Coursor Mundi, i.e. the Runner of the World, is a poem of nearly 30.000 lines in octosyllabic couplets, only in the Passion of Christ the author selects a different pattern of metre and rhyme. As the title suggests, the poem is a sort of a universal history structured according to the concept of the seven ages of the world.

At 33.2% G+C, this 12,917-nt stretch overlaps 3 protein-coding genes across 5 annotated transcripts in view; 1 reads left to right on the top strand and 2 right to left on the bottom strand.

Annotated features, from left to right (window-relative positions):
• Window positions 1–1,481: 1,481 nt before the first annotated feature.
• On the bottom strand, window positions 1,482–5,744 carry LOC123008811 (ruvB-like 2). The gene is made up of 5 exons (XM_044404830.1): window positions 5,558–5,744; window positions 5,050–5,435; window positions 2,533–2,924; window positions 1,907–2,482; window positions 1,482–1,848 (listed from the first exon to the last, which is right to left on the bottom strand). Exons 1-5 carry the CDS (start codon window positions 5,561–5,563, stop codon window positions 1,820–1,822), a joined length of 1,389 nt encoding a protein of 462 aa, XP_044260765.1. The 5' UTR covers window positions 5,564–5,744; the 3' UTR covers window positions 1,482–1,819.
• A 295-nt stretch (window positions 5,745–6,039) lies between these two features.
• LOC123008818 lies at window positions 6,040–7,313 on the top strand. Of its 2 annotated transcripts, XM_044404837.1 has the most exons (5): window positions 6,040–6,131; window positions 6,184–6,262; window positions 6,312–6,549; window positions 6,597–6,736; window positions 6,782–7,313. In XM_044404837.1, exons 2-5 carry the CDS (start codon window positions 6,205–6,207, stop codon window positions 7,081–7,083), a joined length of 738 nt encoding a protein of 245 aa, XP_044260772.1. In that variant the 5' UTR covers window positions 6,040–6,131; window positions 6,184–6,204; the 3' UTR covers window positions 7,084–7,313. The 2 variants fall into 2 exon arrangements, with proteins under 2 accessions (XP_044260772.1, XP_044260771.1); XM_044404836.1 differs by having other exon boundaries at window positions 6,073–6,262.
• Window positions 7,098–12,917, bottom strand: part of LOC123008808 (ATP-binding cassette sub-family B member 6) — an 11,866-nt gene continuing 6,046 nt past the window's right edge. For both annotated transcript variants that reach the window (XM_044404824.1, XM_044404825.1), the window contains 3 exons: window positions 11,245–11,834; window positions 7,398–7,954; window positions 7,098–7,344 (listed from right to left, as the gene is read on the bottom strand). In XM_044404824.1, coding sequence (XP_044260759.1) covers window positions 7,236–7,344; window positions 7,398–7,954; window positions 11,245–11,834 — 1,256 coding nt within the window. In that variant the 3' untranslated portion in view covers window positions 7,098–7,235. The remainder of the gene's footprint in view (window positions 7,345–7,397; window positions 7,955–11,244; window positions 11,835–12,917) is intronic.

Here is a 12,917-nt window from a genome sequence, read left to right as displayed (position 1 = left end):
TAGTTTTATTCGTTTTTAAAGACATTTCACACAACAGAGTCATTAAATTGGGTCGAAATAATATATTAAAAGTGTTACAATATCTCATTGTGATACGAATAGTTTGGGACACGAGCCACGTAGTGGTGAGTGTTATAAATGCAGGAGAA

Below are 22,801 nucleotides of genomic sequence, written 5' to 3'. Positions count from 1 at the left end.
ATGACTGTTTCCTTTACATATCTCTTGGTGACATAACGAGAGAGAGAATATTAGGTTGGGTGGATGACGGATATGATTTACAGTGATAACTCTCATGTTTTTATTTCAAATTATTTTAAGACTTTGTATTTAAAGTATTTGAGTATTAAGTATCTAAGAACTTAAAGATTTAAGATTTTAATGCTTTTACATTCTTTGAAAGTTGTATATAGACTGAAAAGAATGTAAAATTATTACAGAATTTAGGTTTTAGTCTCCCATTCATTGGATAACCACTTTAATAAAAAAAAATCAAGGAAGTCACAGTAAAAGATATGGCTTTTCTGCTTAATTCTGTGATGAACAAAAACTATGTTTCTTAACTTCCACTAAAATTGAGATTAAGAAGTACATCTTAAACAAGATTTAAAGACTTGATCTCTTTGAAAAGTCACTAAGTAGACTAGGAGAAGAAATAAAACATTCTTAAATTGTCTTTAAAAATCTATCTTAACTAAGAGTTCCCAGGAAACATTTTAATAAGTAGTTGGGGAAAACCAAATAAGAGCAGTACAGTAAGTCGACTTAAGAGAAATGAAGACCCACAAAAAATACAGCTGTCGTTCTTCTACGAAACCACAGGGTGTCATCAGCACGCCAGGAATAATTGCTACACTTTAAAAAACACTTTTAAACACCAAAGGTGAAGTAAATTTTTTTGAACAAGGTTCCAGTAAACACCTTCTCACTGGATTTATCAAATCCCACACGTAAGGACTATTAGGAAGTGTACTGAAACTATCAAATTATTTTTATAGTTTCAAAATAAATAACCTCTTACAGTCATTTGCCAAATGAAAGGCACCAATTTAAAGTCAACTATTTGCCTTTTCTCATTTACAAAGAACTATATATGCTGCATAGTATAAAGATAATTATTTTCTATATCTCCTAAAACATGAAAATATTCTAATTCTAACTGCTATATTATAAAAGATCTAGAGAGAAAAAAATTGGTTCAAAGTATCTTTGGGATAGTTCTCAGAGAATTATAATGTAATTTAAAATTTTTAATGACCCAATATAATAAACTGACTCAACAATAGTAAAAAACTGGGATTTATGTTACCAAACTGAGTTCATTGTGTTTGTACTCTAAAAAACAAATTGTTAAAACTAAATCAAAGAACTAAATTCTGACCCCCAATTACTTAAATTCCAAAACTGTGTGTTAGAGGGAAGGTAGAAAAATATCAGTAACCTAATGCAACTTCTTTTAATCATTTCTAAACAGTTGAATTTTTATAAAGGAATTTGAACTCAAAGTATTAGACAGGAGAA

The author explicitly addresses a local Northern lay audience whose desire to read and listen to romances and stories of love and paramours he tries to redirect to the life of Christ and to the love of the Virgin Mary. The author must have been a well-educated man as he draws on a huge number of Latin and French sources, such as Bede, Isidor of Seville, Peter Comestor, Robert Grosseteste, and many others.